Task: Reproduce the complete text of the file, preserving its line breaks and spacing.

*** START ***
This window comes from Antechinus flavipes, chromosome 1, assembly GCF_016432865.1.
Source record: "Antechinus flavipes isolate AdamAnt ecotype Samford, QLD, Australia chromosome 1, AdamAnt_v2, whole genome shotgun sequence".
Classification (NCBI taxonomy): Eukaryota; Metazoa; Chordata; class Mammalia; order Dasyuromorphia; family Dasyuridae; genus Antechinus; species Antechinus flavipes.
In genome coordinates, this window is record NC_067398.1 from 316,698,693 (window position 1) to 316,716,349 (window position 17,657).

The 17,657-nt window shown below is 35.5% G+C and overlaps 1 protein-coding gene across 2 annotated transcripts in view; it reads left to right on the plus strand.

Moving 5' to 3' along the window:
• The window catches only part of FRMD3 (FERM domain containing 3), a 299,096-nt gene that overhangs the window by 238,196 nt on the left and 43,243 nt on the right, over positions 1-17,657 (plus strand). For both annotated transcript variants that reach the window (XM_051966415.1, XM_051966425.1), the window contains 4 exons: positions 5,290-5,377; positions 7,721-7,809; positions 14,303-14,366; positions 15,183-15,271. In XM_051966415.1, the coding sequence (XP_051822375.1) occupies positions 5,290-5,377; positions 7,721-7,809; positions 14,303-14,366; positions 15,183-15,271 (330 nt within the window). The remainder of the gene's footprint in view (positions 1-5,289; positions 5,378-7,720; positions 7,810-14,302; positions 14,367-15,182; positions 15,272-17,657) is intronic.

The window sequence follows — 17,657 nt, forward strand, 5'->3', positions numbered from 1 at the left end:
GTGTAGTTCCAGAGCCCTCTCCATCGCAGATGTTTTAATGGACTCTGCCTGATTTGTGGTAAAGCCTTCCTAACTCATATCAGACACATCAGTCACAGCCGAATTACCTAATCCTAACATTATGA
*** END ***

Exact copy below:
This window comes from Antechinus flavipes, chromosome 1, assembly GCF_016432865.1.
Source record: "Antechinus flavipes isolate AdamAnt ecotype Samford, QLD, Australia chromosome 1, AdamAnt_v2, whole genome shotgun sequence".
Classification (NCBI taxonomy): Eukaryota; Metazoa; Chordata; class Mammalia; order Dasyuromorphia; family Dasyuridae; genus Antechinus; species Antechinus flavipes.
In genome coordinates, this window is record NC_067398.1 from 316,698,693 (window position 1) to 316,716,349 (window position 17,657).

The 17,657-nt window shown below is 35.5% G+C and overlaps 1 protein-coding gene across 2 annotated transcripts in view; it reads left to right on the plus strand.

Moving 5' to 3' along the window:
• The window catches only part of FRMD3 (FERM domain containing 3), a 299,096-nt gene that overhangs the window by 238,196 nt on the left and 43,243 nt on the right, over positions 1-17,657 (plus strand). For both annotated transcript variants that reach the window (XM_051966415.1, XM_051966425.1), the window contains 4 exons: positions 5,290-5,377; positions 7,721-7,809; positions 14,303-14,366; positions 15,183-15,271. In XM_051966415.1, the coding sequence (XP_051822375.1) occupies positions 5,290-5,377; positions 7,721-7,809; positions 14,303-14,366; positions 15,183-15,271 (330 nt within the window). The remainder of the gene's footprint in view (positions 1-5,289; positions 5,378-7,720; positions 7,810-14,302; positions 14,367-15,182; positions 15,272-17,657) is intronic.

The window sequence follows — 17,657 nt, forward strand, 5'->3', positions numbered from 1 at the left end:
GTGTAGTTCCAGAGCCCTCTCCATCGCAGATGTTTTAATGGACTCTGCCTGATTTGTGGTAAAGCCTTCCTAACTCATATCAGACACATCAGTCACAGCCGAATTACCTAATCCTAACATTATGA